Unbroken Review

            Louis Zamperini’s life story is one of the few “this is so amazing it’s hard to believe this is true” real life stories that filmmakers have not used up.  There have been documentaries and TV movies about Zamperini, but it is world famous actress Angelina Jolie that has delivered our first true cinematic depiction of Louis Zamperini.  While the film she has crafted in Unbroken isn’t as stunning or unique as Zamperini’s life, Jolie delivers a film that feels like a Hollywood epic of old.  It certainly isn’t a flawless film, but there is a majesty to it that is able to give Zamperini his due on film.

            The film picks up with Zamperini (Jack O’Connell) on a bombing mission in World War II.  It flashes back and forth between his earlier life and his trials during the war including his survival at sea and his stay at a series of Japanese concentration camps.  The World War II storyline is where this film excels as it appears that it is where Angelina Jolie and her crew of screenwriters (who include the Coen brothers, Richard LaGravenese and William Nicholson) have the most interest in.  This part of the film is gripping, intense and truly cinematic, and all of it is carried by Jack O’Connell in a monumental breakthrough performance.  You can’t really blame Jolie and company for allowing these segments to get a bit repetitive because they just work so well.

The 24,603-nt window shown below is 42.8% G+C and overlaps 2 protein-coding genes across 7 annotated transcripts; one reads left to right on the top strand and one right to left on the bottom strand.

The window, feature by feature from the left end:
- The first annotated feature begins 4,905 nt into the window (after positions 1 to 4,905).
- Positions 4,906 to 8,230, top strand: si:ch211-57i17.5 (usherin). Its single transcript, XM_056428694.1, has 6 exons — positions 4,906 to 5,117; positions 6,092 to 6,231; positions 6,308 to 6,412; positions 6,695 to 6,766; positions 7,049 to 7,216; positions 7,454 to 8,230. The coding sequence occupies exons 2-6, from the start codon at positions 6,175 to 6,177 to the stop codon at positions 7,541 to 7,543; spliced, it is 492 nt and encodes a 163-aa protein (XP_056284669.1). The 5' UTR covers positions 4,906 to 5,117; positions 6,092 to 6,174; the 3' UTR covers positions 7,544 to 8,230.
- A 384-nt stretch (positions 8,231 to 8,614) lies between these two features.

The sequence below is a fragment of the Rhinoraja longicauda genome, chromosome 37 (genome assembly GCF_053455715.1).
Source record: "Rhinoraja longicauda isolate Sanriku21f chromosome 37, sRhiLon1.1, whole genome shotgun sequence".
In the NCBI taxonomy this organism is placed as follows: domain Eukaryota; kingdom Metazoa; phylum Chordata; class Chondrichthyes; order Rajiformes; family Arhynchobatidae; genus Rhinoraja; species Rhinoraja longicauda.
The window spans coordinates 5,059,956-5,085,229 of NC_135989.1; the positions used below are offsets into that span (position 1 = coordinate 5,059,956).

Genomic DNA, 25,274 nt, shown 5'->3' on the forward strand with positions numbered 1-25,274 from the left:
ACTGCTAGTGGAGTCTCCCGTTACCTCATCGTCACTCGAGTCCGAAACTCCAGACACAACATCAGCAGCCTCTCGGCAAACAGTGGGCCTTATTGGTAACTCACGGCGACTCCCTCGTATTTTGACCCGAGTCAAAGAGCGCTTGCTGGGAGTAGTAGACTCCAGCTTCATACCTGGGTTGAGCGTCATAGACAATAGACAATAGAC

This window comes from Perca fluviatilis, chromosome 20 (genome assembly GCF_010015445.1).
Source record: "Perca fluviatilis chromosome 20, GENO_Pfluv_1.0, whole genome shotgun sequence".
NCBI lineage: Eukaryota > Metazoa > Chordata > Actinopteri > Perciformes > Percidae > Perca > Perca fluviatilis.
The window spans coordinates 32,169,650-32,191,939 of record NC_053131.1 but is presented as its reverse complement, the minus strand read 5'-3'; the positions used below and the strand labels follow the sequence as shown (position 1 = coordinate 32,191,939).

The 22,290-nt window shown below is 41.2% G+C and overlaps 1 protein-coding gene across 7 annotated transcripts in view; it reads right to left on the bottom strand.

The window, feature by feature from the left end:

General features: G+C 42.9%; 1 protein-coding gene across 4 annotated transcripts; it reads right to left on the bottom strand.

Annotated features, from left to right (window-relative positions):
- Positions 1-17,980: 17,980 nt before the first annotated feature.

The main problem with the film is its implementation of the flashbacks.  Fortunately, most of them take place early on in the film, but the film takes a while to get going because of this.  The boyhood flashbacks feel completely misplaced and completely uninteresting.  Meanwhile, the flashbacks to Zamperini’s time at the Olympics feel shortchanged.  They go by really quickly and we are never given much reason for why they were included in the particular storyline that this film used.

            Ultimately, Unbroken comes across as some of the better “Oscar-bait” to come out this year.  The film doesn’t break any new ground, but Jolie’s direction and O’Connell’s performance make it seem like they are really trying to honor Zamperini, which gives the film a sense of integrity.  It is also nice to see that the film does take some risks, especially in the brutality that is put on display.  Miyavi does a great job of bringing this to the film as a Japanese concentration camp commander.  So Unbroken is a film that is better than its faults.


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